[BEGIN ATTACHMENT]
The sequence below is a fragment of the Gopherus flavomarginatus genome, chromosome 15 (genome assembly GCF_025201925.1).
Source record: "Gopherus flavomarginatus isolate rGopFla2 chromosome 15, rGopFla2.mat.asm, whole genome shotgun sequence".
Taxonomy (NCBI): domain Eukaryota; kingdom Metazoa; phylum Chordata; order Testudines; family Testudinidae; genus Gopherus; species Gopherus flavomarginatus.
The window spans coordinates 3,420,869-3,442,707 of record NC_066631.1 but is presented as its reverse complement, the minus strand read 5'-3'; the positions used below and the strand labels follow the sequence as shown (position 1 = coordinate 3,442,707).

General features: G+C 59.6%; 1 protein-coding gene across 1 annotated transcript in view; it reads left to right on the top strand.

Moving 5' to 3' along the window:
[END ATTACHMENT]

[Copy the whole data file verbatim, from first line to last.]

The sequence below is a fragment of the Gopherus flavomarginatus genome, chromosome 15 (genome assembly GCF_025201925.1).
Source record: "Gopherus flavomarginatus isolate rGopFla2 chromosome 15, rGopFla2.mat.asm, whole genome shotgun sequence".
Taxonomy (NCBI): domain Eukaryota; kingdom Metazoa; phylum Chordata; order Testudines; family Testudinidae; genus Gopherus; species Gopherus flavomarginatus.
The window spans coordinates 3,420,869-3,442,707 of record NC_066631.1 but is presented as its reverse complement, the minus strand read 5'-3'; the positions used below and the strand labels follow the sequence as shown (position 1 = coordinate 3,442,707).

General features: G+C 59.6%; 1 protein-coding gene across 1 annotated transcript in view; it reads left to right on the top strand.

Moving 5' to 3' along the window: